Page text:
Happy New Year! New Year, but same old revision. I wasn’t really sure what this blog post should be about, so I thought I could do some revision at the same time. And since there is no way I would talk to you about Cognitive Psychology, let’s talk about Abnormal! 😉 The topic I’ve been revising the most lately is Intelligence. I’ve loved this module, because it covered one of those topics that influence your way of looking at everyday life!
The module started out with a brief history of Intelligence, right from Greek philosophers, which sounded familiar thanks to five years of Ancient Greek and Philosophy studies in my Italian school! Then we quickly moved on to Galton (Darwin’s cousin), who introduced the idea of Intelligence as a quantitative and measurable trait. From there we studied specifically how the measurements of Intelligence developed, and what they meant for the population at that time. For instance, the first tests were meant to individuate children with specific educational needs (Binet, 1905), while a later one was developed for the American Army in WWI (Yerkes, 1917). It is incredible to think how from these very specific tasks, Intelligence tests became a crucial element of modern life…just think about scholastic assessments, or tests for a job! I know for a fact that some Intelligence tests are still used in Italy to select prospective university students! Fair or not, it’s a reality for many.
The module went on to explain the different theoretical hypotheses surrounding the topic, stressing the difference between theoretical and practical needs: describing a model of Intelligence and developing a test to measure it – being able to relate back to the entire population! – are two completely different tasks! I’m not going to mention every research/theory we came across, that’s not the point of writing this blog. What I want to talk about – and what I found most intersing – is the end of the chapter, when we came across modern theories such as Gardner’s Multiple Intelligence (1983, 1996): he suggested that Intelligence not only consists of different abilities (which was not a new idea), but that those abilities are separated from each other, therefore not dependent on a general Intelligence factor, and must be assessed in a spontaneous educational environment. I feel like switching to this view would have a great impact on schooling, since academic merit right now is highly (if not completely) based on mathematical/mnemonic abilities. It wouldn’t be about getting good grades; it would be literally a way of showing kids that they’re not “stupid” just because they don’t do well in a specific subject. A more positive approach could be beneficial for students, because it would avoid self-fulfilling prophecies (kids not even trying, because they’ve been told they can’t succeed) and would make them acknowledge their own potential, not to mention the possibility to fully exploit one’s abilities.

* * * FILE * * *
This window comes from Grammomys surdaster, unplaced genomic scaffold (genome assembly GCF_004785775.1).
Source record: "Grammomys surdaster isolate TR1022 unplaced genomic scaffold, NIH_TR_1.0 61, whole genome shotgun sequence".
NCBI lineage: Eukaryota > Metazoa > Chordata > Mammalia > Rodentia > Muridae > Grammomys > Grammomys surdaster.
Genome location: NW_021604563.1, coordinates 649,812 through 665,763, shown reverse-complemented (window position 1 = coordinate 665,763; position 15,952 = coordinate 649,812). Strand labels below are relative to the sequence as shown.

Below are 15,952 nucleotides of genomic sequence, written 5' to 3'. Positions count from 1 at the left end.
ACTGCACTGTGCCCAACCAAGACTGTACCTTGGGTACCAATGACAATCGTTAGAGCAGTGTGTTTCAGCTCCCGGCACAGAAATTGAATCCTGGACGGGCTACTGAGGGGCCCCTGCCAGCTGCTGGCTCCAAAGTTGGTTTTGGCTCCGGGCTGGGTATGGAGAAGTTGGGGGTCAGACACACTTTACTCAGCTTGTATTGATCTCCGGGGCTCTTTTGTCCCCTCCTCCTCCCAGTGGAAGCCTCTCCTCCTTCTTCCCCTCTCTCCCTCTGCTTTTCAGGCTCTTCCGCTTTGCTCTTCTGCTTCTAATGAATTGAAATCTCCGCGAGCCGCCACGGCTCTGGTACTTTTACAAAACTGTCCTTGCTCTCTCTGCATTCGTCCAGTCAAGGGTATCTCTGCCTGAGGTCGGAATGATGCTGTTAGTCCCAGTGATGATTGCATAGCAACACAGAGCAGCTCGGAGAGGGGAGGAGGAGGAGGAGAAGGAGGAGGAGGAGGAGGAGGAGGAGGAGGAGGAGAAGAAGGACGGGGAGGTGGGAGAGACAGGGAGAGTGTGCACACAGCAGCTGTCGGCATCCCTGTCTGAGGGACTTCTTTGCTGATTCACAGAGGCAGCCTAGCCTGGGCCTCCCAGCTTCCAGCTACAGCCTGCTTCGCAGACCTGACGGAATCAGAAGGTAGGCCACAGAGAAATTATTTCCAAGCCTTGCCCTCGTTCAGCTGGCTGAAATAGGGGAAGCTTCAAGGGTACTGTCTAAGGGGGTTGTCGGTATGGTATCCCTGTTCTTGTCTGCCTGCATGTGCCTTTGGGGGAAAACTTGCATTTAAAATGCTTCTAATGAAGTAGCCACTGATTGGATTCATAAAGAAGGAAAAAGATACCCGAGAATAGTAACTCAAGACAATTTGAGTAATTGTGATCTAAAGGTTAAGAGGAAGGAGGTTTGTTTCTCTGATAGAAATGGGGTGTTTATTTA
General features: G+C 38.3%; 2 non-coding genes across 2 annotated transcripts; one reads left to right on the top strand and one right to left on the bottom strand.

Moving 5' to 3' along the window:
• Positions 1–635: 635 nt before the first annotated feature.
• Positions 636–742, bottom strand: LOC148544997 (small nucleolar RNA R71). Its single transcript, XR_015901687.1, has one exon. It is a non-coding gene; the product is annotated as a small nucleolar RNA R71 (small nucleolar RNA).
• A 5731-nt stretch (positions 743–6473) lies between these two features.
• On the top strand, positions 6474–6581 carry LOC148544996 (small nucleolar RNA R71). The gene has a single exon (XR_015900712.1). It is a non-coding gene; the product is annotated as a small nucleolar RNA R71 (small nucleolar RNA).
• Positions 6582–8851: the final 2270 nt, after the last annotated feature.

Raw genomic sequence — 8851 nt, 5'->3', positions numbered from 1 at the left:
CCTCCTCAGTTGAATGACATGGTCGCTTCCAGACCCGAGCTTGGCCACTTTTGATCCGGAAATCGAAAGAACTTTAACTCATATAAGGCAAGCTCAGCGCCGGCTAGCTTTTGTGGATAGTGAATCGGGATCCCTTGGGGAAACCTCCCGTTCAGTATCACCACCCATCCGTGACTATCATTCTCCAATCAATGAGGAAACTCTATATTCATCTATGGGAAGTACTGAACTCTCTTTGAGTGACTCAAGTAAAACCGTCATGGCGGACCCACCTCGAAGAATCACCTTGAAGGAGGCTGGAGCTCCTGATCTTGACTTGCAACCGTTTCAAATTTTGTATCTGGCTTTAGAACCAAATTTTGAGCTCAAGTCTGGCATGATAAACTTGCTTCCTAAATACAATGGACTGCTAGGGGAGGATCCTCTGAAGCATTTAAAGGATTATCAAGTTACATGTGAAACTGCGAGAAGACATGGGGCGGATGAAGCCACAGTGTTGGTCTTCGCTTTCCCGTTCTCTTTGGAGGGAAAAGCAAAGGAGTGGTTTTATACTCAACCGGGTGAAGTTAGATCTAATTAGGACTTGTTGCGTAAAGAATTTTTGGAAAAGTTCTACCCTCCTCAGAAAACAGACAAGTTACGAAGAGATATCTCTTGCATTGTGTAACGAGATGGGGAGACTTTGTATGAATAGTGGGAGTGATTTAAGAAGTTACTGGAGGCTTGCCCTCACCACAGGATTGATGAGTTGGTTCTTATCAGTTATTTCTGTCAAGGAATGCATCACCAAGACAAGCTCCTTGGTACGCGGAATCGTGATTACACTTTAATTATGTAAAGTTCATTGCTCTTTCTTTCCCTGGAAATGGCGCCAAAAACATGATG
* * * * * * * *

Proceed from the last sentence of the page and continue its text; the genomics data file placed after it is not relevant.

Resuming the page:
Of course, Gardner’s theory still has to be fully investigated. But I thought it was a great way of challenging secular opinions on Intelligence and one’s possibility to do well in life.
I’m not going to get into the Flynn effect as well, because I didn’t even know what to write and now this post has turned out to be an essay. How did it happen? Sorry! Now I gotta go, I’m leaving Italy tomorrow morning and I still need to start packing! 😛
Ps. For your information, the textbook I used to revise (alongside articles of course!) was co-written by my lecturer, John Maltby! 🙂 I found it really useful, so I’m just gonna leave here the title:
Maltby, J., Day, L. & Macaskill, A. (2013). Personality, Individual Differences and Intelligence. London: Pearson.